Five years ago, Google.org committed to contributing $1 billion to organizations around the world that are working to create opportunities for everyone. Today, thanks in part to the generosity of our employees, we’ve doubled that goal. Since 2017, we’ve provided more than $2 billion in cash grants and employee contributions to nonprofits, and Google employees have collectively volunteered the equivalent of 160 years worth of time with organizations they’re passionate about.
When we started Google.org in 2004, we wanted to use the best of Google to help solve some of humanity’s biggest challenges. Today, our commitment to nonprofits goes beyond cash grants and volunteering to include access to our products and technical expertise.
In addition to grants and employee contributions, we’ve donated over $7 billion in Ad Grants since 2017. These donated ads help organizations connect with potential donors, recruit volunteers and inform people of their services — and do so at the moment when their services are needed most.
Google.org’s support for the NCAI helps Native business owners like Shayai Lucero, who runs a floral business.
Never has this been more important than over the past two years. The pandemic resulted in Google.org’s biggest ever mobilization of resources to focus our efforts in areas where we can have the most impact, such as health and science, distance learning and economic relief and recovery. Google.org grant support for organizations like the National Congress of American Indians (NCAI) helped native-owned small businesses to stay afloat. With access to more resources, NCAI was able to support business owners like Shayai Lucero, a tribal member of the Acoma Pueblo and Laguna Pueblo, and help keep her floral business running and hire other local tribal members.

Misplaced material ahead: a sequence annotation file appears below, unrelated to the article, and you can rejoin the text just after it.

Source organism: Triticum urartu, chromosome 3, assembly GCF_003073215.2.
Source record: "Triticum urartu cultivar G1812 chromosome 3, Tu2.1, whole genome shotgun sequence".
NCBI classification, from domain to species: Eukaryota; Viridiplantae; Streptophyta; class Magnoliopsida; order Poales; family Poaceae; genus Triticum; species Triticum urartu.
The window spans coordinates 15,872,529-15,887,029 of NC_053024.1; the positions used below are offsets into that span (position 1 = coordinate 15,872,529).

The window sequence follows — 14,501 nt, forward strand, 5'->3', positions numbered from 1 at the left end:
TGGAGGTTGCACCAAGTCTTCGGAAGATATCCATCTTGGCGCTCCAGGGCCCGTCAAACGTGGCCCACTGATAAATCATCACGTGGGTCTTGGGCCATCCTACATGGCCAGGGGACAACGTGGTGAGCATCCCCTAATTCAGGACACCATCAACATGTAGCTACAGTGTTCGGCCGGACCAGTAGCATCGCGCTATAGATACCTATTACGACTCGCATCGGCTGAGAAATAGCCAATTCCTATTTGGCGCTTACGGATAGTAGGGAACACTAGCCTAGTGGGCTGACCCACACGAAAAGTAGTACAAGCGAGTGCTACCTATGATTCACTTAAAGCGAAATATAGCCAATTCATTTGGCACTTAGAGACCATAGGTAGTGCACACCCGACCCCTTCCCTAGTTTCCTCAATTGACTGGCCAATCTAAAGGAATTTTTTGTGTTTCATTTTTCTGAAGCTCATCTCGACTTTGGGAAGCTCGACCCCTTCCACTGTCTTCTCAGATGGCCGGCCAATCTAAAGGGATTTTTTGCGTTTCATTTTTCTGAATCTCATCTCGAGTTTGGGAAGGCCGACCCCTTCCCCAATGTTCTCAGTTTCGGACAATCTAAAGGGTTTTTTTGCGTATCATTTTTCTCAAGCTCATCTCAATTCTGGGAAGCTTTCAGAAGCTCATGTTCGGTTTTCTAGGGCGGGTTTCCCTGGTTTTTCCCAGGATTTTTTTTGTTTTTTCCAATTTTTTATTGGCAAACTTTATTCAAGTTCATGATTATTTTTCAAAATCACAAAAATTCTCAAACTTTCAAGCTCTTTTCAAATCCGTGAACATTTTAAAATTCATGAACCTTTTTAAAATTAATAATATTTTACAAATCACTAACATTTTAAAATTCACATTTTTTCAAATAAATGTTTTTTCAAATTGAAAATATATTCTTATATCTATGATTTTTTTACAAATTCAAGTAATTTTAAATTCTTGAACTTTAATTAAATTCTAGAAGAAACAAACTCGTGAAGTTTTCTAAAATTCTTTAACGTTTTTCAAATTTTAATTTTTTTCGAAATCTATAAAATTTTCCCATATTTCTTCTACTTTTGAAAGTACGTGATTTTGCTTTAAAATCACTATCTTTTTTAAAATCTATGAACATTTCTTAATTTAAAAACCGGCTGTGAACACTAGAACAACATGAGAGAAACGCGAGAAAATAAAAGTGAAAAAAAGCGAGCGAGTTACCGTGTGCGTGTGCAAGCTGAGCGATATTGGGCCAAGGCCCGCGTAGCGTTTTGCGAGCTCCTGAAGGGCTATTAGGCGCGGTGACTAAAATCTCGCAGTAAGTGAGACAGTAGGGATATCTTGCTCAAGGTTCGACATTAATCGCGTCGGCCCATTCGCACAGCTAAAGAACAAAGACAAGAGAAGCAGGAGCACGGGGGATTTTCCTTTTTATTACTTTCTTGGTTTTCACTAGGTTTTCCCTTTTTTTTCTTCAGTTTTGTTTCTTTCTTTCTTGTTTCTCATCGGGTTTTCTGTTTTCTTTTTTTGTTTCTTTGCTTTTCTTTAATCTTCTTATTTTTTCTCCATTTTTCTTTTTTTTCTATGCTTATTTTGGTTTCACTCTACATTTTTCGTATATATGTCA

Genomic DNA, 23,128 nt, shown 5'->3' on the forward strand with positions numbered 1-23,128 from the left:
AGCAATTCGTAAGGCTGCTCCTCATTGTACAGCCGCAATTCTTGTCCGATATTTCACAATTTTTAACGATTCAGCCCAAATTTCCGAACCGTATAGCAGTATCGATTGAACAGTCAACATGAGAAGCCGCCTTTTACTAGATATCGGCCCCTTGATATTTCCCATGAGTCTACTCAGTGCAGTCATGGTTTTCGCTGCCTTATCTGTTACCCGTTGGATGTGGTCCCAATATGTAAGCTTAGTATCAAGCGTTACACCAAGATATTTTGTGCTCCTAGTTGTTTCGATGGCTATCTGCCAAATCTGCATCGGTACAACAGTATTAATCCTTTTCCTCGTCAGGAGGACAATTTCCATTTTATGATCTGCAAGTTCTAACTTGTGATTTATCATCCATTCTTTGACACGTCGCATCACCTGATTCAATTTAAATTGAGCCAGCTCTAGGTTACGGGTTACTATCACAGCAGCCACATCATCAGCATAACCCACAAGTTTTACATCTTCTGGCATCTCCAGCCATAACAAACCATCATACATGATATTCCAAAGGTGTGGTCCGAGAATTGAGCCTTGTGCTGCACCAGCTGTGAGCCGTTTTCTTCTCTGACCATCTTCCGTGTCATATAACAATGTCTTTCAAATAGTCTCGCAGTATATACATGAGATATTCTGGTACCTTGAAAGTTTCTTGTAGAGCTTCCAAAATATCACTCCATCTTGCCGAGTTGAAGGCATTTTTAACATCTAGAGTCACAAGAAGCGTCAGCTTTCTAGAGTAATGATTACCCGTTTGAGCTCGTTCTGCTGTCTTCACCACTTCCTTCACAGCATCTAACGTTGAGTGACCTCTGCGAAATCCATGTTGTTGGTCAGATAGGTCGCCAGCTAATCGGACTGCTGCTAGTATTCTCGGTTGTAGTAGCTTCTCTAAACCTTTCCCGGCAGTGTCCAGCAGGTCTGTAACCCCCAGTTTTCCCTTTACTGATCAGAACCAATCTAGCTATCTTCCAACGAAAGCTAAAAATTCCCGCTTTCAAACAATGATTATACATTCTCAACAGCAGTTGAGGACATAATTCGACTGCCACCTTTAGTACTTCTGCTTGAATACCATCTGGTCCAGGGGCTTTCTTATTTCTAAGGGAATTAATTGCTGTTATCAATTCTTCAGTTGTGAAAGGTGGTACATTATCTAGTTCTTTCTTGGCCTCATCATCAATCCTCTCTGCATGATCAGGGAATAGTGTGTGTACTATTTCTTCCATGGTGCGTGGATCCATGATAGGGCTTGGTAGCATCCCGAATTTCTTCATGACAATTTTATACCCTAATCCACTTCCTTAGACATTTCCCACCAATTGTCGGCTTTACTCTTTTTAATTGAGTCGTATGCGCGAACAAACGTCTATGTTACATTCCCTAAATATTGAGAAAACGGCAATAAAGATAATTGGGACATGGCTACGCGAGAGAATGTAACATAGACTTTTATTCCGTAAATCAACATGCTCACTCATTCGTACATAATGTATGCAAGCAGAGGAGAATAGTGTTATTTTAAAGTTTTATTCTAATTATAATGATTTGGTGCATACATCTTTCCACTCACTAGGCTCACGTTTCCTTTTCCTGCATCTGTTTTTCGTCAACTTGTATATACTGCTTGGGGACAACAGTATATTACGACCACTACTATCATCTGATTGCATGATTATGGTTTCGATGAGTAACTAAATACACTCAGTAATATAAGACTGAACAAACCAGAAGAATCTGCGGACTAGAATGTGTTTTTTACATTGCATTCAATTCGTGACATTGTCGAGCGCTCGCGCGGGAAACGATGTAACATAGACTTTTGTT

We know that magic happens when we pair funding with employee tech expertise through Google.org Fellowships, a pro bono program that matches Google employees with nonprofits and civic entities to work full time for up to six months on technical projects. Last year alone, Fellows worked on projects that included raising awareness about gaps in health equity, making it easier for people in Detroit to find affordable housing, using AI to stop pests devastating crops that feed communities across India, and more.
As we mark these milestones of nonprofit giving, we also want to look to the future and focus on where tech-driven philanthropy can have the most impact.
We believe in the importance of taking big bets on new ideas that can pay off in the long run. Take our grantee GiveDirectly for example. Back in 2012, they shared with us a new idea about giving cash directly to people in need, and we jumped on board to provide some of their first seed funding. Today, there are more than 300 studies on the effectiveness of direct cash transfers, and GiveDirectly has distributed more than $500 million, making them one of the fastest-growing nonprofits of the decade.
We also know that when solving global issues — whether it’s supporting vaccine roll-out or creating economic opportunity — equity and inclusion are critical. We’ll continue to advocate for the role technology can play in driving equitable outcomes in everything from health to racial justice.
Our grantees around the world inspire us every day, and we’re excited to continue this journey towards a better world, together.